In fact, a lot of times we get phone calls like “There's a wall going up and I don't think you're going to like it. Come out and look at it before they get it done”.
"I never imagined I would [work] in an office full of female architects and designers."
It’s interesting to hear you want to dispel the myth that construction is male-dominated. In 2020, the U.S. Bureau of Labor Statistics reported that women make up only 10.9% of people working in construction. Do you think this statistic neglects other important industry jobs?
ED: Yes. I think that [that statistic] is more the case on construction sites where there really is a disparity and a lack of diversity.
The architecture profession is where we found diversity. We aren’t seeing an extreme disparity there. But when you go out onto a job site, I think you can see [inequity] almost instantly.
KS: In the last ten years, I think I've run across maybe one female electrician, two laborers, and probably one female operator. That's probably about it, I can't think of any female carpenters that I've met in the last ten years.
People may not consider the fact that supervisors, electricians, architects, and engineers are also part of the construction industry. What do you think contributes to the gender imbalance in on-site construction jobs?
KS: I also think there is a perception on the side of females that “I'm not ever going to be strong enough to pick that up” or “In 50 years when I get ready to retire, am I really going to want to do this to my body?”
ED: I used to have a female neighbor who was a tinner for the University of Illinois. You may see more diversity within institutions that are more open-minded to and support [gender inclusivity].
The industry can also be very familial in some respects. People often get into it because their father or grandfather did it.
KS: In a similar vein: my dad is a woodworker and when I began to express interest it, he [didn’t like the idea]. He supported me being an architect, but he knew woodworking was a tough job.
My love of construction brought me into architecture so that I could still be part of the industry. And [my dad] was fully on board with that.
ED: However, I understand from listening to women in construction that the biggest challenge they have is on-the-job sexual harassment and that there are not enough ways in the construction industry to deal with this or take it seriously.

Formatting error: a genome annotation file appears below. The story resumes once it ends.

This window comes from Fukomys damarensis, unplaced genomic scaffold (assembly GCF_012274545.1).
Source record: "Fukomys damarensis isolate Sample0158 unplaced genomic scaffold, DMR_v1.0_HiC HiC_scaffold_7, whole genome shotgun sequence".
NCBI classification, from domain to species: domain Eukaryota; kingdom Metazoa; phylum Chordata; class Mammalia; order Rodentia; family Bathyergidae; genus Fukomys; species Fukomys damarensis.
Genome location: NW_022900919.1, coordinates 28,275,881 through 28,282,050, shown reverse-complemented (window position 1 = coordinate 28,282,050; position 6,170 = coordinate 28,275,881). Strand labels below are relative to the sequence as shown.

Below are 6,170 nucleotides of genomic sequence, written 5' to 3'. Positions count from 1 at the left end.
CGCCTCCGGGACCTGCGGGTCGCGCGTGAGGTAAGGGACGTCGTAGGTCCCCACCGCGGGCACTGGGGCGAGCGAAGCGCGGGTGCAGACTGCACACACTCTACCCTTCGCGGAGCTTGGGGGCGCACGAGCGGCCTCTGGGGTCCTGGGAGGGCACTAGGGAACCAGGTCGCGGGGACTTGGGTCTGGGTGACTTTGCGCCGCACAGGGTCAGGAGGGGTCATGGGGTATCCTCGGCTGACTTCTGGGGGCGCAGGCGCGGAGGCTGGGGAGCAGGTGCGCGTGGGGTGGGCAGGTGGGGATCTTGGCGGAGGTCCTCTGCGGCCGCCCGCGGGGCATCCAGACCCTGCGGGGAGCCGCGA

Your course agenda covers a lot of important topics, but some key words that stuck out to me were education, collaboration, and success. How do you work to apply these values at Bailey Edward?
ED: Karla has been a key part in that education. She's also an example of working towards success to give people the chance to be a leader.
We take a very structured view of what's working, what needs to be included, what's missing, as well as people's education or experience and how can we provide [education] in and around our projects.
We’re very deliberate and purposeful about planning out people's success.
KS: Bailey Edward definitely supports. We give time off for people to do continuing education. We send out opportunities for continuing education. There's a monetary allowance that each employee can use to continue their education.
We also support our junior staff who are working towards licensure by buying some of the things that may be a little cost prohibitive, like Black Spectacle, and giving them incentives to pass those exams.
[Assisting] financially is important. It shows that Bailey Edward does put an emphasis on education and that it’s important to us. I think it's important to everyone that works here.
"I want first and foremost for people to pay attention to where the real inequities are in their organization or industry."
Who do you think would benefit from attending your course? What do you want your attendees to walk away with?
ED: I want first and foremost for people to pay attention to where the real inequities are in their organization or industry. For architecture that’s in leadership roles.
I don't think we have enough women in leadership roles, whether it’s ownership in a company or being in charge of specialties or divisions.
The other inequity is an actual licensure.
One of the benefits for me when I left that company in 1991 was the fact that I was licensed. For me, to be licensed is the ability to be independent and the ability to take care of yourself.
People need to get licensed so that they can bring value to the company. It’s an achievement and the last level of your education. And it's a safety net as far as I'm concerned. That’s the kind of success I want people to have.
The people who will benefit [from this course] will first be individuals. They can start to ask or demand for the same kind of support to get themselves leadership roles or to get licensed or the strength to ask for what needs to be fixed.
The other is business owners, who can learn how to do the things that [Bailey Edwards has] done so that they can retain staff and have a happier staff.
[The course] has bits for the individual and it has bits for business owners.
What parting words do you have for women in the industry?
ED: One of the things that I'd like people to understand is that they need to be an advocate for themselves. They can't expect things to happen just because it should happen.
KS: There’s going to be roadblocks – whether you’re male or female, there will be roadblocks.
Hurdles are put in place for a reason. Not everyone is going make it as an architect. There are hurdles that everyone has to jump over.
But there’s that sense of achievement when you do get to the end and can say “I did every one of those hurdles and I got it. I'm done. I can do this.”
There are always going to be challenges. It’s just understanding that you have to buckle down and do it.